An unhealed mind would continue to take form in the dream in order to carry out its ego-driven objective of proving the separation real, projecting responsibility for it in an attempt to flee the punishment it thinks it deserves. An unhealed mind could also take form in order to continue to learn to awaken from the dream (a right-minded motivation). Again, we need to be wary of trying to conceptualize this in terms of our experience as humans. We can use analogies, as Jesus does, but all of this takes place only within the mind. There is not some non-physical entity somewhere that enters time and space as a body. This is always about the dynamics in a mind that never ceases being a mind. We need to remember as well that we are attempting to diagram something that is inherently illusory.

For the unhealed mind -- still guilt-ridden -- the world of separation would be perceived as a battleground of opposition between those protecting the separation and those seemingly imprisoned and trying to free themselves. If one perceives oneself as here to free those still imprisoned, or to use switch metaphors, to awaken those still asleep, then one is sharing the perception of the ego. If something needs “fixing,” then the separation has been judged real -- the fallacious judgment you referred to. Jesus is helping us realize that our only responsibility is to accept the Atonement for ourselves, which means to realize that nothing happened -- “Not one note in Heaven's song was missed” (T.26.V.5:4) -- the separation from God never happened: Yet, as we make progress in this, we will begin to perceive everyone else in the same way -- as here solely to learn this same lesson. If we are truly undoing the separation in our minds, it could hardly be otherwise.


Q #1019 : I am currently experiencing a lot of concern regarding recurring problems with a romantic partner. It seems like the same cycles keep on repeating themselves. Recently, I came across A Course in Miracles and have incorporated it into my life. I have tried to forgive myself and him, but it seems like the pattern is repeating. Even though I experience more of a sense of peace and less worry, I still don't know how to end this cycle or how to find the answer to what to do.

A: Having the intention to forgive is usually not enough, unless we have some understanding of just what it is we want to forgive. When we are new to the Course -- typically at least the first thirty or forty years of our study and practice of it -- most of us think we are trying to forgive others for what they are doing, and ourselves for getting caught in the traps that they have set for us. And that may not be a bad place to begin, because we have to start somewhere. But this must not be what Jesus has in mind by forgiveness in his Course, since he gives the following definition: “Forgiveness recognizes what you thought your brother did to you has not occurred” (W.pII.1.1:1) . The fact is, what needs to be forgiven has nothing to do with other persons. They are simply the screen upon which we see our own seeming sin and guilt projected. But our ego has given them the purpose of being responsible for how we feel, so that we don't look within to the real source of our disquiet and conflict -- our foolish choice for the ego with its accompanying investment in separate interests, attack, anger and guilt.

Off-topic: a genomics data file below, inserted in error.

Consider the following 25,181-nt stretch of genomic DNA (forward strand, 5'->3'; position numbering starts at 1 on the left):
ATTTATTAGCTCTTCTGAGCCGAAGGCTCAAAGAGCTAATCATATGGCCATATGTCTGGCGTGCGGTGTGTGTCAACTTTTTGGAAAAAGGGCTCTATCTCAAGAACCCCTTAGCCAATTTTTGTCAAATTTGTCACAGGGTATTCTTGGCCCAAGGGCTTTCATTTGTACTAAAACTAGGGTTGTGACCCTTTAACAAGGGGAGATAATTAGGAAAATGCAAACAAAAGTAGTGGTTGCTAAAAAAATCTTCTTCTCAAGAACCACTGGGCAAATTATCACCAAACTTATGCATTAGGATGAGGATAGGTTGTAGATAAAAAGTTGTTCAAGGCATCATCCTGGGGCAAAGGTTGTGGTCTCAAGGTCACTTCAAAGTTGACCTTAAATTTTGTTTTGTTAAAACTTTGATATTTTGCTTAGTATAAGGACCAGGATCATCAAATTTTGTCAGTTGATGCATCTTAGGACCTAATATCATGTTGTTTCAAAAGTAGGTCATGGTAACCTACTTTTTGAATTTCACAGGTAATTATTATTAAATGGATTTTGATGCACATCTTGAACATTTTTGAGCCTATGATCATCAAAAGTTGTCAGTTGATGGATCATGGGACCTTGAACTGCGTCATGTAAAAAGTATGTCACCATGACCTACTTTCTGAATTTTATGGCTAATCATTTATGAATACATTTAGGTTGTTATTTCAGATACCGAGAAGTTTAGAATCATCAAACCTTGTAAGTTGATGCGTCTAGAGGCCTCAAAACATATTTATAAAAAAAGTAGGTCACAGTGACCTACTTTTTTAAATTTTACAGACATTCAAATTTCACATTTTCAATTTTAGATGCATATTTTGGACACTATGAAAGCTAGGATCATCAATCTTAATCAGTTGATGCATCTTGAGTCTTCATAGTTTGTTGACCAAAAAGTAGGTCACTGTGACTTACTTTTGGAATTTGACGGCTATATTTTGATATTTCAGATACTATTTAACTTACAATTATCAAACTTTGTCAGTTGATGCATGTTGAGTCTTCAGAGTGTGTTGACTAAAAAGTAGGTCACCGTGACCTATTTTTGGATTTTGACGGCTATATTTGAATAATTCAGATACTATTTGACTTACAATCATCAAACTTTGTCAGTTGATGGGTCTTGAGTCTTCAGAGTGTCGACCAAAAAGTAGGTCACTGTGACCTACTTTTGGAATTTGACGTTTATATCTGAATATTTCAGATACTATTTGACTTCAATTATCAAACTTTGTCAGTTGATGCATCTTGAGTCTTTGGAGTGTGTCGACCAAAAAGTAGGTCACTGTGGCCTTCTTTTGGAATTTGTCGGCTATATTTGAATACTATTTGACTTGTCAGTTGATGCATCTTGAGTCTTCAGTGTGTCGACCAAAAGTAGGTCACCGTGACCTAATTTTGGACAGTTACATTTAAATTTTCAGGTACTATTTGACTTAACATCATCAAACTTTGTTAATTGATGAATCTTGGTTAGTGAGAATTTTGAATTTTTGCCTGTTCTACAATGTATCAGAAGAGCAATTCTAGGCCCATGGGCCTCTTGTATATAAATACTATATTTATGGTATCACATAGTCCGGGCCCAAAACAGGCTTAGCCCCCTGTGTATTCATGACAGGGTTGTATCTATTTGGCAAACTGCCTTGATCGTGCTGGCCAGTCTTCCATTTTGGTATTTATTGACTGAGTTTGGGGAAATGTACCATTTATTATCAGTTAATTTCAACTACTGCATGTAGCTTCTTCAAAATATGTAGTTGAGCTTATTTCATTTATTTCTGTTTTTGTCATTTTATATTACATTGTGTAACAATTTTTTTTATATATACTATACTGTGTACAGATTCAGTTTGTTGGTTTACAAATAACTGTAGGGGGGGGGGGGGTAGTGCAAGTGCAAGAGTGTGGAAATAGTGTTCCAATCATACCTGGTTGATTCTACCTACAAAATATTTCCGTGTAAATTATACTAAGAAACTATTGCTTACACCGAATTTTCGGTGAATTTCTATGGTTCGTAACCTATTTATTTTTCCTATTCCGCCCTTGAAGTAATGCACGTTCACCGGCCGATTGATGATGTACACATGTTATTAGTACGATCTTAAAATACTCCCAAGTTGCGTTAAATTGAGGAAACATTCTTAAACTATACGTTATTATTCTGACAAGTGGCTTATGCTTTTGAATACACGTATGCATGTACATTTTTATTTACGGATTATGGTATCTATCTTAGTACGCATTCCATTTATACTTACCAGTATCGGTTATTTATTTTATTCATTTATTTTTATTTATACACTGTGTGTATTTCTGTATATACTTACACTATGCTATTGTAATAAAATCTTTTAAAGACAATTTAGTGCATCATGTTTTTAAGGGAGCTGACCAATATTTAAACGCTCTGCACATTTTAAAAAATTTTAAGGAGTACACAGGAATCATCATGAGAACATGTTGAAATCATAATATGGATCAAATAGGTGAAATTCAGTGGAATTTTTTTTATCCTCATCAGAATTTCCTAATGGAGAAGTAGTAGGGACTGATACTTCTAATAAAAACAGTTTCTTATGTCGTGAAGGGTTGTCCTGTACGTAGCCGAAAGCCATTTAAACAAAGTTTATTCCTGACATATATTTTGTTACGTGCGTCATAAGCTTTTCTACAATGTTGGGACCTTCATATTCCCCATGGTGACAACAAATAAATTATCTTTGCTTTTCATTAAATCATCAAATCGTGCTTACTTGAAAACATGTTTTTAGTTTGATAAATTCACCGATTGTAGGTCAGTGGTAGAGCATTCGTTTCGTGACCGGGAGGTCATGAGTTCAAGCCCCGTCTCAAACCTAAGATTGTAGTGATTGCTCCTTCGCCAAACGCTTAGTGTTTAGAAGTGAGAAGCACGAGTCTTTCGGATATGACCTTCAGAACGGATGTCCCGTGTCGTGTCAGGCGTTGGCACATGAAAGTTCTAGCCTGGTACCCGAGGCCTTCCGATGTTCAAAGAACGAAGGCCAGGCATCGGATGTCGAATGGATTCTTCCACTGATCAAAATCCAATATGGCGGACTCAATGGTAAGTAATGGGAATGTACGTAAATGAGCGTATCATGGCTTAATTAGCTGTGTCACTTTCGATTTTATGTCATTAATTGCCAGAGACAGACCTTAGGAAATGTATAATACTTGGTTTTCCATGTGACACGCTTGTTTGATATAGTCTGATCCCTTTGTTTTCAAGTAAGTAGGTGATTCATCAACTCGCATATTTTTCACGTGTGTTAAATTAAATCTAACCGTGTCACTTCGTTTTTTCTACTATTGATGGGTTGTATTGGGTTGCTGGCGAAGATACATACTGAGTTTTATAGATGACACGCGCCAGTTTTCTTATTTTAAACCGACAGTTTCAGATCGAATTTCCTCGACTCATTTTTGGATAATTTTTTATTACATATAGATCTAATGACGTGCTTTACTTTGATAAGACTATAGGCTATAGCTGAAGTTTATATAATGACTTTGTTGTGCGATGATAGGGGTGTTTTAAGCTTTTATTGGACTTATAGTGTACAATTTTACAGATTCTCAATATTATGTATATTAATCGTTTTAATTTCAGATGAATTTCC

We all think our partners, and friends, and enemies do things that upset us and rob us of our happiness and peace. But that's just how we've tried to set things up so we don't see that we are the ones who have already chosen to be upset and to throw our happiness and peace away, while the other person is just the convenient scapegoat for how we feel -- regardless of what they may seem to have done! That's not to say that others don't say and do unkind, even cruel things. But I can only react personally to what someone else says or does if I have already made sin and guilt real in my own mind, believing I am a separate individual who can be attacked and hurt.